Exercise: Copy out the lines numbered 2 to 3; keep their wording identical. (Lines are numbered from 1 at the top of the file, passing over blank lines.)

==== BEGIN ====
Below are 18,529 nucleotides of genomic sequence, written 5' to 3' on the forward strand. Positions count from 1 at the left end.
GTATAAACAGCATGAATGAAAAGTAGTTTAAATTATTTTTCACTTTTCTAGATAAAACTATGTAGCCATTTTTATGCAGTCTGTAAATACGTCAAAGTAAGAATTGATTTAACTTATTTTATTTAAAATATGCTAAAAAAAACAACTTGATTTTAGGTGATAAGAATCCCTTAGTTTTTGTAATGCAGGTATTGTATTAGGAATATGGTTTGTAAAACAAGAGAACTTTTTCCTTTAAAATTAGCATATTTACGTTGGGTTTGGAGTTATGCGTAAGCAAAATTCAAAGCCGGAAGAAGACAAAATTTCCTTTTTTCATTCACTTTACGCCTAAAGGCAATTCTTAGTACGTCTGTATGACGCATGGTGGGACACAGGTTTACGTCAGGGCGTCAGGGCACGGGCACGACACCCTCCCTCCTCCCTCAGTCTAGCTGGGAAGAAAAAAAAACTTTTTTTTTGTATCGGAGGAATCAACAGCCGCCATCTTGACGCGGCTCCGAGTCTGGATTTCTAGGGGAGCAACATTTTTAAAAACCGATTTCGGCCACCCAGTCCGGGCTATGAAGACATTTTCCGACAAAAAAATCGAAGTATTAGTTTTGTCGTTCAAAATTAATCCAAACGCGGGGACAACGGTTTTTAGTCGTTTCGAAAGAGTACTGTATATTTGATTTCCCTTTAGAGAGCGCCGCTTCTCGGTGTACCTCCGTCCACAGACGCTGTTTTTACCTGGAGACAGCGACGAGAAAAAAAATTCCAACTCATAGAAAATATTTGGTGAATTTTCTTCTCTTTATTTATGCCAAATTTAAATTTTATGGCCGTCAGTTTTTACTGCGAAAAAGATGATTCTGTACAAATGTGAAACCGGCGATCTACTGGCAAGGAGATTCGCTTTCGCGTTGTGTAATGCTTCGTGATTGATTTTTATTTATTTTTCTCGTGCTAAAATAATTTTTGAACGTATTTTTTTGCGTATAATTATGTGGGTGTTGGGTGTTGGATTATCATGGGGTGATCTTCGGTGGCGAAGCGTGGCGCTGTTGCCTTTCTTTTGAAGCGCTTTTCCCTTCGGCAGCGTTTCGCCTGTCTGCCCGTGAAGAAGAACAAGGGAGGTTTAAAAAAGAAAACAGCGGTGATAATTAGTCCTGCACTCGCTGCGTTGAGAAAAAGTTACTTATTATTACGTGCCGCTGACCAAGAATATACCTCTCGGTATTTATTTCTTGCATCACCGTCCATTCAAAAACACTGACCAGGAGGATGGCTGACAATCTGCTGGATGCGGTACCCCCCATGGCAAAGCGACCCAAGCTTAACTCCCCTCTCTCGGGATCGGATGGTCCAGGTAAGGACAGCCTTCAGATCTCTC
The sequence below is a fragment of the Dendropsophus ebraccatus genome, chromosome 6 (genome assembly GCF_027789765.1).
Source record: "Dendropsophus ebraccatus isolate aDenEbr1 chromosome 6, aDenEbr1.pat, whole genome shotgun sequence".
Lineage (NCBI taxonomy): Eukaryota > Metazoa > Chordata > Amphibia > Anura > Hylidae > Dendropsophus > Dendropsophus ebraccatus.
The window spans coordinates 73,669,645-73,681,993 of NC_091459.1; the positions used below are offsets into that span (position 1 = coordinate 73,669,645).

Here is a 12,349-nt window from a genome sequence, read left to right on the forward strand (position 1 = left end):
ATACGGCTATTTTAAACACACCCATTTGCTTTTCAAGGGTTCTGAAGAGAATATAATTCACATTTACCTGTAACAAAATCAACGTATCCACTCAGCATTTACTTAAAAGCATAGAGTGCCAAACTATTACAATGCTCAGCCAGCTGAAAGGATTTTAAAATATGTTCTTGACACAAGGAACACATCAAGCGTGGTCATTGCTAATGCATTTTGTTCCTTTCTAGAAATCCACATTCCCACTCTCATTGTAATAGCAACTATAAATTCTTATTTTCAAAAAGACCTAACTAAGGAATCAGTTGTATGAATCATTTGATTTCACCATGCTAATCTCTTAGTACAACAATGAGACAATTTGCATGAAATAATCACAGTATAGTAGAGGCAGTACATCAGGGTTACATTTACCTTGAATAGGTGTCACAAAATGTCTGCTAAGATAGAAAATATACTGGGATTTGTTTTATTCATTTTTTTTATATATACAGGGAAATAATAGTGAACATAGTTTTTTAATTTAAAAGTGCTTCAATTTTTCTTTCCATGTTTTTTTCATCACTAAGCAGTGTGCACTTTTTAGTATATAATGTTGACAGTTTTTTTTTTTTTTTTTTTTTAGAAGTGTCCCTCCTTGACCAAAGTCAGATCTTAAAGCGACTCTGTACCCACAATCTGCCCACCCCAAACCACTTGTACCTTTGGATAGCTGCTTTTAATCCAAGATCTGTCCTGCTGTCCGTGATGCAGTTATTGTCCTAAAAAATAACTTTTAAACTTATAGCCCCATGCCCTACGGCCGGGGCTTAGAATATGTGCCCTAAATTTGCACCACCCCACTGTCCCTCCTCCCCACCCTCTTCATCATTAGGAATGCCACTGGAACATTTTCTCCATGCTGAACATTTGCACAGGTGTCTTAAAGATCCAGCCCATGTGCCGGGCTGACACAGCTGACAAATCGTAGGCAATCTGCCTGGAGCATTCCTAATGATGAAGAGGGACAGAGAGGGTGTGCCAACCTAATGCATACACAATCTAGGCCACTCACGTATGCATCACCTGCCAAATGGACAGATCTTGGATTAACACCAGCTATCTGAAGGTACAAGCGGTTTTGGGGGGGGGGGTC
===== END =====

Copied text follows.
GTATAAACAGCATGAATGAAAAGTAGTTTAAATTATTTTTCACTTTTCTAGATAAAACTATGTAGCCATTTTTATGCAGTCTGTAAATACGTCAAAGTAAGAATTGATTTAACTTATTTTATTTAAAATATGCTAAAAAAAACAACTTGATTTTAGGTGATAAGAATCCCTTAGTTTTTGTAATGCAGGTATTGTATTAGGAATATGGTTTGTAAAACAAGAGAACTTTTTCCTTTAAAATTAGCATATTTACGTTGGGTTTGGAGTTATGCGTAAGCAAAATTCAAAGCCGGAAGAAGACAAAATTTCCTTTTTTCATTCACTTTACGCCTAAAGGCAATTCTTAGTACGTCTGTATGACGCATGGTGGGACACAGGTTTACGTCAGGGCGTCAGGGCACGGGCACGACACCCTCCCTCCTCCCTCAGTCTAGCTGGGAAGAAAAAAAAACTTTTTTTTTGTATCGGAGGAATCAACAGCCGCCATCTTGACGCGGCTCCGAGTCTGGATTTCTAGGGGAGCAACATTTTTAAAAACCGATTTCGGCCACCCAGTCCGGGCTATGAAGACATTTTCCGACAAAAAAATCGAAGTATTAGTTTTGTCGTTCAAAATTAATCCAAACGCGGGGACAACGGTTTTTAGTCGTTTCGAAAGAGTACTGTATATTTGATTTCCCTTTAGAGAGCGCCGCTTCTCGGTGTACCTCCGTCCACAGACGCTGTTTTTACCTGGAGACAGCGACGAGAAAAAAAATTCCAACTCATAGAAAATATTTGGTGAATTTTCTTCTCTTTATTTATGCCAAATTTAAATTTTATGGCCGTCAGTTTTTACTGCGAAAAAGATGATTCTGTACAAATGTGAAACCGGCGATCTACTGGCAAGGAGATTCGCTTTCGCGTTGTGTAATGCTTCGTGATTGATTTTTATTTATTTTTCTCGTGCTAAAATAATTTTTGAACGTATTTTTTTGCGTATAATTATGTGGGTGTTGGGTGTTGGATTATCATGGGGTGATCTTCGGTGGCGAAGCGTGGCGCTGTTGCCTTTCTTTTGAAGCGCTTTTCCCTTCGGCAGCGTTTCGCCTGTCTGCCCGTGAAGAAGAACAAGGGAGGTTTAAAAAAGAAAACAGCGGTGATAATTAGTCCTGCACTCGCTGCGTTGAGAAAAAGTTACTTATTATTACGTGCCGCTGACCAAGAATATACCTCTCGGTATTTATTTCTTGCATCACCGTCCATTCAAAAACACTGACCAGGAGGATGGCTGACAATCTGCTGGATGCGGTACCCCCCATGGCAAAGCGACCCAAGCTTAACTCCCCTCTCTCGGGATCGGATGGTCCAGGTAAGGACAGCCTTCAGATCTCTC
The sequence below is a fragment of the Dendropsophus ebraccatus genome, chromosome 6 (genome assembly GCF_027789765.1).